For the last two days of the year (posting days), I’d like to offer you some quick updates on two topics that consumed my blog in 2017. The first one, Joaquín Guzmán, better known as Chapo Guzmán, didn’t take up too much of my blogging time, although I expected him to. Therefore, today, I’d like to update you on the latest developments and the reason he didn’t figure too much on my blog this year. But before we jump into Chapo’s jail odyssey, I’d like to let you know that on Friday, I’ll follow up with the other topic that consumed my blog this year. You know who that is – Donald Trump. As I write this, I can’t believe I’ve made it through almost a year of the Trump presidency. Funny, I’m worried about Trump, while its likely that Chapo Guzmán has been literally consumed by four walls 23-hours a day.

As you likely remember, Chapo Guzmán was extradited from México on January 19, 2017 and delivered to prosecutors in New York. We all know that the Mexican government wanted Chapo out of México, making him the United States’ problem, but more importantly, the Mexican government timed the extradition to ensure that it was Barack Obama who was president when Chapo was delivered to the U.S. Hence, the January 19 th extradition, the day before Trump took office.

Since that day, Chapo Guzmán has been jailed in a New York prison awaiting his court date. During that time, Chapo has had difficulty hiring attorneys to represent him because of the limitations imposed upon him while he waits to go to trial. Initially, Chapo depended on public defenders to represent him. A few months ago, Chapo hired Jeffrey Lichtman, John Gotti’s attorney, to represent him. But money still seems to be the problem for attorney fees, as a few days ago, his attorneys have asked to postpone the trial from April to August because they have not been paid in full.

In the meantime, Chapo complained, through his attorneys, that he was being tortured by the prison restrictions being imposed upon him. The attorneys have told the court that Chapo is having mental difficulties because of the prison conditions. In November, the court ordered a psychological exam to determine Chapo’s mental capacity, or lack thereof.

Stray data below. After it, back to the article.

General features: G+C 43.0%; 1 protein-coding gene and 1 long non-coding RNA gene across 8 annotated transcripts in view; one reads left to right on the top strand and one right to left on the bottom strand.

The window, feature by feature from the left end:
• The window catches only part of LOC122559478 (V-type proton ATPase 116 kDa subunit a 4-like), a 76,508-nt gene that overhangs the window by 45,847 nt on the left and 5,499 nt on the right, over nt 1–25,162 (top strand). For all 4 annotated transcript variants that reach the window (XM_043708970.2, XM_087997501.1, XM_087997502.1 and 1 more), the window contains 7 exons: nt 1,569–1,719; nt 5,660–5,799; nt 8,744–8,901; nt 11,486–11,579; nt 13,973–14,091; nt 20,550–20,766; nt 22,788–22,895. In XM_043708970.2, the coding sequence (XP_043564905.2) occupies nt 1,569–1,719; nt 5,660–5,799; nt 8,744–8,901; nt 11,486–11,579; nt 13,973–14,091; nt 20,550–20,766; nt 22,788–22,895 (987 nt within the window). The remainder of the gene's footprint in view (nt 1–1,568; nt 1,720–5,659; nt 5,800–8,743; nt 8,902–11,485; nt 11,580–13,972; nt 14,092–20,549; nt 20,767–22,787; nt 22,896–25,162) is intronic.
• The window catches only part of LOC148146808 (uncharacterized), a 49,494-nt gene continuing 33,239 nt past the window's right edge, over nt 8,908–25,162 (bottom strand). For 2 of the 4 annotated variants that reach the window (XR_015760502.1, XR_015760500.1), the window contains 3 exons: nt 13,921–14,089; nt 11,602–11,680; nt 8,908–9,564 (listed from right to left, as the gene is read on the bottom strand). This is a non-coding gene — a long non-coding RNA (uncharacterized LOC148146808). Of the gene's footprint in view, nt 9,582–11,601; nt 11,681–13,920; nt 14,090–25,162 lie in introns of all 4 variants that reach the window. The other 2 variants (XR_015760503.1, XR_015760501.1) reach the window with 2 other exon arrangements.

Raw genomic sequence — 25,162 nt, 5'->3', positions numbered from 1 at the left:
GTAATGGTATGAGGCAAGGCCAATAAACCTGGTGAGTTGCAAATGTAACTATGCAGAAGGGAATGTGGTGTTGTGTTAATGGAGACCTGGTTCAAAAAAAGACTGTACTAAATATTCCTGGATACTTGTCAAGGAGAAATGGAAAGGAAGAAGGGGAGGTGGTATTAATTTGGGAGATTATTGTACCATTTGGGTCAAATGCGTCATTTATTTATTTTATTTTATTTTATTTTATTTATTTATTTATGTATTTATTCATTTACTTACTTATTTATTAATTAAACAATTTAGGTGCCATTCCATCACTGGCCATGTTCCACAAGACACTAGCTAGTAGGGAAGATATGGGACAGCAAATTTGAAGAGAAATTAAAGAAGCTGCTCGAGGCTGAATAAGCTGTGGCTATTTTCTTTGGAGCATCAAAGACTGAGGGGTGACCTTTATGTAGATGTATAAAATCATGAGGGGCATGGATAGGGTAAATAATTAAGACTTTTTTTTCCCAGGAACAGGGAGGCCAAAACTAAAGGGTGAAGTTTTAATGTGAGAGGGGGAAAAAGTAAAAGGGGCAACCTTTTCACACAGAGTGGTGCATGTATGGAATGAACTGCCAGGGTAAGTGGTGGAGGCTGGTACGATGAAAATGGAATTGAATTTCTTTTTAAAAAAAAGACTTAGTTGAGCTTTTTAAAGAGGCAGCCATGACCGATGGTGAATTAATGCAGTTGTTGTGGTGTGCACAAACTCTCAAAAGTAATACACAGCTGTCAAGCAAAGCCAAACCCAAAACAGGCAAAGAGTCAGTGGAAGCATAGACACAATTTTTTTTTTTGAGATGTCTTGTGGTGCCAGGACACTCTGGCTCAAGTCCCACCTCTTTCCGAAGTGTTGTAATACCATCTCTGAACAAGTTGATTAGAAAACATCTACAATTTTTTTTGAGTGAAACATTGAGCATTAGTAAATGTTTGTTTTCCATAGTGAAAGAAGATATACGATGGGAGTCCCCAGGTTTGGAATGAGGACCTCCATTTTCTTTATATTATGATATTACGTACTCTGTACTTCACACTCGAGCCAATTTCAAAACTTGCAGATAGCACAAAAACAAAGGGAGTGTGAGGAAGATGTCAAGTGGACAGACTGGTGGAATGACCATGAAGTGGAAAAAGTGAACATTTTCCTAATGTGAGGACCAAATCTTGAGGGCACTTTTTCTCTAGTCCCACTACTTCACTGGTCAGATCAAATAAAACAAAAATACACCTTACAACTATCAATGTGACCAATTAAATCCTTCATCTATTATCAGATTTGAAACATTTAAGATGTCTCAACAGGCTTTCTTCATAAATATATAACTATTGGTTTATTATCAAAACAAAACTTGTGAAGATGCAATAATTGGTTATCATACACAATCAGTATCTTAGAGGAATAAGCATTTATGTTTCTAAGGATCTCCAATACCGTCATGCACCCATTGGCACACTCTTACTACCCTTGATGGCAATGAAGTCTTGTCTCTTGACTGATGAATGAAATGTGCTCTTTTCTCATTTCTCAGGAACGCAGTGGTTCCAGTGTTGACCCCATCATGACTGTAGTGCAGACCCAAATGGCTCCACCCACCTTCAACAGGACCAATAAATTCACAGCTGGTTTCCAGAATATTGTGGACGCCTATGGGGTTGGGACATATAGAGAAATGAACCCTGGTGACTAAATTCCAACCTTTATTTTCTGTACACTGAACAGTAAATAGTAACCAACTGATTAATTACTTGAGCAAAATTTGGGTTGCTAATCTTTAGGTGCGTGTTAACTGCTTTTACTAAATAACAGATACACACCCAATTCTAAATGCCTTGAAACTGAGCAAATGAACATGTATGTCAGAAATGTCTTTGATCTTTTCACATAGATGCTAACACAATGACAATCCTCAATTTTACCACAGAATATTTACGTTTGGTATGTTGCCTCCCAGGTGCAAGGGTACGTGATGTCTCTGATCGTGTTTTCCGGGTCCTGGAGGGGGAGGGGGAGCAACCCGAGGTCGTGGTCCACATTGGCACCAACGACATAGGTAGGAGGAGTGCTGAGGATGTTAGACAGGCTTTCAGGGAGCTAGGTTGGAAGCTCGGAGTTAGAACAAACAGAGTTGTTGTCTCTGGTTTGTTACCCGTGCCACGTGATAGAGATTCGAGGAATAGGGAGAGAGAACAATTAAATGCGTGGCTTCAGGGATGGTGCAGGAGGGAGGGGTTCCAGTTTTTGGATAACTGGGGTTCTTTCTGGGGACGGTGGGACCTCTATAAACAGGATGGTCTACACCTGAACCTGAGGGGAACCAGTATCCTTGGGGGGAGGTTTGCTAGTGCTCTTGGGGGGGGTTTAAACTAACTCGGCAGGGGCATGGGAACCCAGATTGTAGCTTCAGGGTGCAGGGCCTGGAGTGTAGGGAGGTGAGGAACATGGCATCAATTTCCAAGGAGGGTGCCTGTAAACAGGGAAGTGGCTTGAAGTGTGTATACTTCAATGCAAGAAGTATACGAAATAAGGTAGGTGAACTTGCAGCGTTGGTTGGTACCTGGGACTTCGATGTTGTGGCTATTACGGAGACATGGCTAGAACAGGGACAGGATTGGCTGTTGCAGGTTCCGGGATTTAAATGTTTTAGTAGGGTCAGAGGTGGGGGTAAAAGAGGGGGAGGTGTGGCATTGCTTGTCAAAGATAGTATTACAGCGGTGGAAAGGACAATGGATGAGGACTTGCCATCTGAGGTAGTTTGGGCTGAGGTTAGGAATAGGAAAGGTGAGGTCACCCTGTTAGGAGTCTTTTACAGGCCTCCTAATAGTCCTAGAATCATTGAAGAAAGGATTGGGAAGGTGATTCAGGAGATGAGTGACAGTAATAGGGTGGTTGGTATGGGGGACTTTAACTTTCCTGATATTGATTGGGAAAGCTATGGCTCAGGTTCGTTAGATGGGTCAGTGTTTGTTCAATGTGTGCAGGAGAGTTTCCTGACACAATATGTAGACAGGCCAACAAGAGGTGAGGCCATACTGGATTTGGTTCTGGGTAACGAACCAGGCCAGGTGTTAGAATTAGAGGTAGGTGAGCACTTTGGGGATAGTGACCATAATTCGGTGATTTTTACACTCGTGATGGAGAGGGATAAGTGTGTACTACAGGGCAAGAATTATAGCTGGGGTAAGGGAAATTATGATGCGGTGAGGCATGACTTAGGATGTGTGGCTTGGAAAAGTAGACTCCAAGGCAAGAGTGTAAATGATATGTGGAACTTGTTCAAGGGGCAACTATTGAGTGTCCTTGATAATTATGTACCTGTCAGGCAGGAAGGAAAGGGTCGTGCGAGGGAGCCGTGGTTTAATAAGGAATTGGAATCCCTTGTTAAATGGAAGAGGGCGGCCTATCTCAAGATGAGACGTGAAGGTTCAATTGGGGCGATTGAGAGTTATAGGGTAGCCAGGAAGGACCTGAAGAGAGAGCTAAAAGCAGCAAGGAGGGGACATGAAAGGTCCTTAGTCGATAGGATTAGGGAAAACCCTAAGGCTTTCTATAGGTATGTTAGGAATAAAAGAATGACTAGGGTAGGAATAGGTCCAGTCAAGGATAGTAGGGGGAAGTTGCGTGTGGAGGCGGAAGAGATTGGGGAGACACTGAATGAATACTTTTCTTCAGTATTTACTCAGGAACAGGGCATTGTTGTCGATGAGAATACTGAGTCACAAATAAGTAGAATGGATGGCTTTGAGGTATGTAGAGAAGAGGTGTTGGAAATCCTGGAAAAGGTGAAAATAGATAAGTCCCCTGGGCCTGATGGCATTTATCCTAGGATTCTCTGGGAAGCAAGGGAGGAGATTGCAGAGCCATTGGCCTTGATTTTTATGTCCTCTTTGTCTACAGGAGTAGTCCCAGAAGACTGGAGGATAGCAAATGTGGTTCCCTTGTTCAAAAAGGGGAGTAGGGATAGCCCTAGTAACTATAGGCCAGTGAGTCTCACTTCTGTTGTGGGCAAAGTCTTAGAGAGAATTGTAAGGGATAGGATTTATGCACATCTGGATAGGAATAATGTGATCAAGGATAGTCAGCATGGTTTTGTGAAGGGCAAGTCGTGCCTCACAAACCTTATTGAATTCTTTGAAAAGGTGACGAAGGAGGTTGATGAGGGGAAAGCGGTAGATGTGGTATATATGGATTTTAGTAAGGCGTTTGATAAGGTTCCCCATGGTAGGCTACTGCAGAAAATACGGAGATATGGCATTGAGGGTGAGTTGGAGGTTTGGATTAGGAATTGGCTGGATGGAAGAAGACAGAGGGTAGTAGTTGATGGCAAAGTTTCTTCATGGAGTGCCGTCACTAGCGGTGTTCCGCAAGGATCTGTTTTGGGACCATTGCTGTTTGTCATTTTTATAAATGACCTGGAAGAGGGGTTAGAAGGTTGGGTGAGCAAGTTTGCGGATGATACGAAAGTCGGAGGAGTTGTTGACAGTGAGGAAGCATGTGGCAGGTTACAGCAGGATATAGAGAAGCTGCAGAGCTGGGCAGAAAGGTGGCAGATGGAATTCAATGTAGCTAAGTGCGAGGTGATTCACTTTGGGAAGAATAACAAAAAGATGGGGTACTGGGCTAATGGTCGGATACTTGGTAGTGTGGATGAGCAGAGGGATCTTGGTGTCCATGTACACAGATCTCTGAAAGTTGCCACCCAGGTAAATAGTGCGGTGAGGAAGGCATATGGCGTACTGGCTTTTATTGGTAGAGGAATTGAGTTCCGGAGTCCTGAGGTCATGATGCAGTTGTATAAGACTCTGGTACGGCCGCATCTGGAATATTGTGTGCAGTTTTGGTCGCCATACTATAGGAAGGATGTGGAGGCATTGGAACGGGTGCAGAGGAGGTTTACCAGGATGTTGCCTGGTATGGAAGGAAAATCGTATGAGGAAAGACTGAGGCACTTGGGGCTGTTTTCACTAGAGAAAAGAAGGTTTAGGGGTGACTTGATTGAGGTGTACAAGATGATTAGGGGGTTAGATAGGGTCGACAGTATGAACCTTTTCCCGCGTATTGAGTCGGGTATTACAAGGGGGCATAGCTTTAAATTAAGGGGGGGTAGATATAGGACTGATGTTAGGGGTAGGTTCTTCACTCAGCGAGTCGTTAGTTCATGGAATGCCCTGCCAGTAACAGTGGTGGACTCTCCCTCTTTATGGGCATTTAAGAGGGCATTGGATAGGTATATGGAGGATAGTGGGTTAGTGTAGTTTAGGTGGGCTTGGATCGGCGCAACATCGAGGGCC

Having already spent about a year in jail, awaiting trial, it seems that Chapo will spend another year before going to trial. But two important factors remain the same, drug trafficking in México remains a serious problem, with, or without Chapo and the “billions” that put Chapo on Fortune Magazine’s cover seem to have evaporated into thin air.

As much as magazines, pundits and law enforcement estimate the profits made by drug lords, it always seems like the estimates are super exaggerated. Chapo probably took steps to protect his money, but not being able to pay for his attorneys demonstrates that the “billions” were more a figment of many imaginations, rather than the reality.

Chapo will likely die in prison. But the saga of prison “torture” and lack of money for attorneys shows that often the mystic surrounding the drug trade is much more about fantasies to feed agendas, rather than reality. Drugs are still killing people, although most of the major drug barons are in prison, or dead. Chapo is off the streets, yet the drug trade remains unabated.

The question everyone should ask themselves, is why?

Martin Paredes

Martín Paredes is a Mexican immigrant who built his business on the U.S.-Mexican border. As an immigrant, Martín brings the perspective of someone who sees México as a native through the experience...